Omoiyari . . . Think of others first and good karma will return to you.
— Frances H. Kakugawa
Your last column on compassionate care was the best you’ve written. I wish all the doctors in Hawai‘i would read this column.
Sometimes we need to begin with one. Please tell your physician about this Hawai’i Herald column. It may still be available at the KTA Super Stores on Hawai‘i Island, or you can order it from the Herald office. I hope we can all make a difference, one step at a time.
Via phone call — it was the third call I received expressing the same sentiments.
“It’s not happening, Frances. I was so happy when you spoke to us at our adult residence. But, Frances, it’s not happening. I thought we would receive more compassion and kindness after you spoke to us, but it’s not happening. I have your picture near my bed and I pray and talk to you every morning. When are you coming to Kona?
Tell your director that, as you say, “It’s not happening.”
I’ll be speaking at the Hawaii Community Caregiver Network Conference at the Sheraton Keauhou in Kona on Sept. 9. I hope your staff members will be able to attend. Keep talking, Kalani.
I enjoyed your talk at our geriatric center two weeks ago. Is there any way you can talk to our staff and our social workers? They really need to hear you. It was a pleasure and also an honor to meet you. Thank you for teaching me the lessons of patience, friendship and warm compassion to ailing friends and to my fellow residents here.
New York City, NY
It was truly my honor. I was sorry that none of the staff members attended. You all have a stronger voice than I do, so see your director and discuss what you mentioned here. I’d be happy to return to talk to the staff members. Remember what we discussed — that you didn’t lose any of your power and your dignity when you became a resident. I, too, will get in touch with your director. Yes, please talk to other residents, because it can be a very lonely place for those who spend most of their time in their rooms. When there are activities, invite others to join you. Thank you for doing this, Mary.
A friend gave me your book, “I Am Somebody,” and I’m sorry, but I cannot embrace it. I’m too busy trying to be both a caregiver to my husband and to continue my work as an artist — and I’m not getting any help from our agencies in the state and city. It’s very frustrating to be the kind of caregiver you promote when there is such a lack of help from our state.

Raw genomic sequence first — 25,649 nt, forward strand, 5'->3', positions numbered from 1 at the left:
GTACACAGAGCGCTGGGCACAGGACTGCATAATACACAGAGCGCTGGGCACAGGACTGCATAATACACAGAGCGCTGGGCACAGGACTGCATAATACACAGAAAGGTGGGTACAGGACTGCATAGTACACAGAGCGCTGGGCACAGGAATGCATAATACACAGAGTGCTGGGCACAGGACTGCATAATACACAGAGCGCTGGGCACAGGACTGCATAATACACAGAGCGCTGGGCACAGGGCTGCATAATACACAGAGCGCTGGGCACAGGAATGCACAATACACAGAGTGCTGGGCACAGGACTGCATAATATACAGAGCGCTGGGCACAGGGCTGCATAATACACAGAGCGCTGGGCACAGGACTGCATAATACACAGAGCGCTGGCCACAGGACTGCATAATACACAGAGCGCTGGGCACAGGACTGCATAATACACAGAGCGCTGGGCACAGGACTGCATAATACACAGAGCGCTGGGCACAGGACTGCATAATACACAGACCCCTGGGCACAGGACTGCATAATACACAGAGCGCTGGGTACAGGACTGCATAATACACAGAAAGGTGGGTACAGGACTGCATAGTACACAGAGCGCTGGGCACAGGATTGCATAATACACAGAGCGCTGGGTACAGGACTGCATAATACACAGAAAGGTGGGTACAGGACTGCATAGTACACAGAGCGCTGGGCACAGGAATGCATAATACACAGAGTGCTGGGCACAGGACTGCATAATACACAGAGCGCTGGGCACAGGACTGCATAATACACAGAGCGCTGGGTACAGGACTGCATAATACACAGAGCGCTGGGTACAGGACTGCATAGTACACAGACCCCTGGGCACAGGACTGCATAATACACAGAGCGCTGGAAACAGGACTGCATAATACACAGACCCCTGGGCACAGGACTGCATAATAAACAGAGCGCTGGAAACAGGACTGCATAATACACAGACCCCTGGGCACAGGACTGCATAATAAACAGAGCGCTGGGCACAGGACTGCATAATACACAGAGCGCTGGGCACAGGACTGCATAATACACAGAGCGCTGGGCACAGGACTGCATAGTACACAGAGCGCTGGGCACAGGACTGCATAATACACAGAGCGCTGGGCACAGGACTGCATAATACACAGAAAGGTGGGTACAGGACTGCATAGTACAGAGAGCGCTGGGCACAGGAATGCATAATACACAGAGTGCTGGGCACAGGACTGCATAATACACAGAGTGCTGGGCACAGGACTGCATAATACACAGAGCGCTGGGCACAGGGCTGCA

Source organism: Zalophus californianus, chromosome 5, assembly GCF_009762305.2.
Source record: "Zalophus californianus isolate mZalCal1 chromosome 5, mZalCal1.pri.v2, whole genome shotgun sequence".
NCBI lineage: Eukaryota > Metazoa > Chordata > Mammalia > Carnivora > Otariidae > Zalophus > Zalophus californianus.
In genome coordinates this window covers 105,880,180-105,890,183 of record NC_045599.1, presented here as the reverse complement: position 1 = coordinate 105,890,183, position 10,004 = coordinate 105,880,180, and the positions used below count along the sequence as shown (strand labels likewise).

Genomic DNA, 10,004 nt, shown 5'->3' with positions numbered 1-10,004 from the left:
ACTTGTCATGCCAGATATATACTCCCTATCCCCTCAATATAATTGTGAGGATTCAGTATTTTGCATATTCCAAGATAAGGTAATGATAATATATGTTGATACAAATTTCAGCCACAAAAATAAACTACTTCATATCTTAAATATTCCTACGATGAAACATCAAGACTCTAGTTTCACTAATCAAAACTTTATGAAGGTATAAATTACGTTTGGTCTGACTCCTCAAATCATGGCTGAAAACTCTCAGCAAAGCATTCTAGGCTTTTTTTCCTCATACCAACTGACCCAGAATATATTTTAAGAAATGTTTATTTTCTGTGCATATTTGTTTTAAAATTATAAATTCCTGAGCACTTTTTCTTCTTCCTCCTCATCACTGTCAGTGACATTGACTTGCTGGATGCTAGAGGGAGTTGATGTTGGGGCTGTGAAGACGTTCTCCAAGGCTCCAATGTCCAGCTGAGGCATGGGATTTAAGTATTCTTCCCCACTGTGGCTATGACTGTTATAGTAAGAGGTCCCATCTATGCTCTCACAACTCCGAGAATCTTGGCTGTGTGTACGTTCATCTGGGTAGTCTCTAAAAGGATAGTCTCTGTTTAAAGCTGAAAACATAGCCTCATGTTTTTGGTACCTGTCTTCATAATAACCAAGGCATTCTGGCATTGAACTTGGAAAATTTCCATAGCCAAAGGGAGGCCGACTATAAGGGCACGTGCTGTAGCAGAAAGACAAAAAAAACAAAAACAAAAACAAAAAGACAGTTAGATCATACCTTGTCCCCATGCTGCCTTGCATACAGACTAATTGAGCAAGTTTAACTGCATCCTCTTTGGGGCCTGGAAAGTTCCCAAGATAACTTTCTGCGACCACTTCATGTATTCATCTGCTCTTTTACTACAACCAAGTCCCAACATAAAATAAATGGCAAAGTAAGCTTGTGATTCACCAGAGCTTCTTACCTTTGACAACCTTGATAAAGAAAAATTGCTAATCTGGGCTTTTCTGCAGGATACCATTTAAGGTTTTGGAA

New York City, NY
I appreciate your note. I know the world of caregiving is one of imperfections. My belief is that this disease will take its course, whether we get the best or the worst of assistance from our state. So, what can we do until help arrives? We work on wherever each of us can to make a difference, and that is with the relationship we create between our loved ones and ourselves. When former caregivers share their remorse or guilt, I have yet to see this based on the lack of help from the city and/or state, but rather on how we cared for our loved ones. What we need — both us and our loved ones — is human connectedness, and I hope some of this frustration of not having the help you seek will make less of an impact on your daily contact with your husband.
I strongly suggest that you join a support group where you can explore all of these feelings and come to embrace part of this humanity that we seek in giving care. Support groups are rich in resources. Members can lead you to free health services available in your community. In the meantime, get in touch with your organizations so they can work with legislators to resolve the lack of services in family health.
Readers: Please allow me to become the voice of those who are unable to express themselves.
Dear Family Members:
While in New York City recently, I observed the following at the last adult care residence I visited:
A 103-year-old woman was standing in the hallway, trying to get her balance with her walker. A resident who, like me, observed this, asked her if she was going to her room. “Yes,” the woman replied. The resident saw the woman’s private caregiver and said, “Susan is down the hallway. I think she needs help going to the elevator.” The caregiver looked at her wristwatch and answered, “I go on duty at 5. It’s not 5 yet.” It was 4:45.
I heard a male caregiver yell at a man who was trying to adjust his body in his wheelchair. The caregiver seemed to be in a hurry.
Family members: When you visit your loved ones in an adult facility, observe how other residents are being treated, because when you’re not there, those residents become your loved ones.